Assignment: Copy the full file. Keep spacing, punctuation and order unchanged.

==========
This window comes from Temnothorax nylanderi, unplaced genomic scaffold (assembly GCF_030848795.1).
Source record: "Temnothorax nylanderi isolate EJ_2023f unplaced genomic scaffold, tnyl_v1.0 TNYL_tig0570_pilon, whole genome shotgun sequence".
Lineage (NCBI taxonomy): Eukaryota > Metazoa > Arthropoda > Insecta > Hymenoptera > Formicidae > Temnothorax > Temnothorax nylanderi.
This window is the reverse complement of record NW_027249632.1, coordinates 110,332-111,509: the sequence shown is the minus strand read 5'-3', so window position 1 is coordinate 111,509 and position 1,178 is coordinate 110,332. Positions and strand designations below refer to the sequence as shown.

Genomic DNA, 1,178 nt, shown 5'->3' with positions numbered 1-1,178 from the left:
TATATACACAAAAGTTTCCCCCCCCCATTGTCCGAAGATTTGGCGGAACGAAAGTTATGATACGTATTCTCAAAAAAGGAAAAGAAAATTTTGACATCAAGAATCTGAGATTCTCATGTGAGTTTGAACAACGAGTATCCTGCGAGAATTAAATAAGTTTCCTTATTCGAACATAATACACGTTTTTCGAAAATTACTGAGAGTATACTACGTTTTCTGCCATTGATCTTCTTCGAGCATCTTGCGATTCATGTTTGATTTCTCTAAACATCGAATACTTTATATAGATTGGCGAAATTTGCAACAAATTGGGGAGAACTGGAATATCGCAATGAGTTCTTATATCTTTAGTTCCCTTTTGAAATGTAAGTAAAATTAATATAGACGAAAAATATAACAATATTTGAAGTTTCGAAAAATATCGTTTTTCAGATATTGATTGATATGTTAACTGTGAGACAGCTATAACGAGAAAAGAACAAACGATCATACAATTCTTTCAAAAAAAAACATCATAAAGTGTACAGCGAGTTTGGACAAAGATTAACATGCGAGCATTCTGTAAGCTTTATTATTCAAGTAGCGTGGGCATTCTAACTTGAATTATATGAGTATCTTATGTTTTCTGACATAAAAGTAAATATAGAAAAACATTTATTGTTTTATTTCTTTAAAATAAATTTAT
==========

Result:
This window comes from Temnothorax nylanderi, unplaced genomic scaffold (assembly GCF_030848795.1).
Source record: "Temnothorax nylanderi isolate EJ_2023f unplaced genomic scaffold, tnyl_v1.0 TNYL_tig0570_pilon, whole genome shotgun sequence".
Lineage (NCBI taxonomy): Eukaryota > Metazoa > Arthropoda > Insecta > Hymenoptera > Formicidae > Temnothorax > Temnothorax nylanderi.
This window is the reverse complement of record NW_027249632.1, coordinates 110,332-111,509: the sequence shown is the minus strand read 5'-3', so window position 1 is coordinate 111,509 and position 1,178 is coordinate 110,332. Positions and strand designations below refer to the sequence as shown.

Genomic DNA, 1,178 nt, shown 5'->3' with positions numbered 1-1,178 from the left:
TATATACACAAAAGTTTCCCCCCCCCATTGTCCGAAGATTTGGCGGAACGAAAGTTATGATACGTATTCTCAAAAAAGGAAAAGAAAATTTTGACATCAAGAATCTGAGATTCTCATGTGAGTTTGAACAACGAGTATCCTGCGAGAATTAAATAAGTTTCCTTATTCGAACATAATACACGTTTTTCGAAAATTACTGAGAGTATACTACGTTTTCTGCCATTGATCTTCTTCGAGCATCTTGCGATTCATGTTTGATTTCTCTAAACATCGAATACTTTATATAGATTGGCGAAATTTGCAACAAATTGGGGAGAACTGGAATATCGCAATGAGTTCTTATATCTTTAGTTCCCTTTTGAAATGTAAGTAAAATTAATATAGACGAAAAATATAACAATATTTGAAGTTTCGAAAAATATCGTTTTTCAGATATTGATTGATATGTTAACTGTGAGACAGCTATAACGAGAAAAGAACAAACGATCATACAATTCTTTCAAAAAAAAACATCATAAAGTGTACAGCGAGTTTGGACAAAGATTAACATGCGAGCATTCTGTAAGCTTTATTATTCAAGTAGCGTGGGCATTCTAACTTGAATTATATGAGTATCTTATGTTTTCTGACATAAAAGTAAATATAGAAAAACATTTATTGTTTTATTTCTTTAAAATAAATTTAT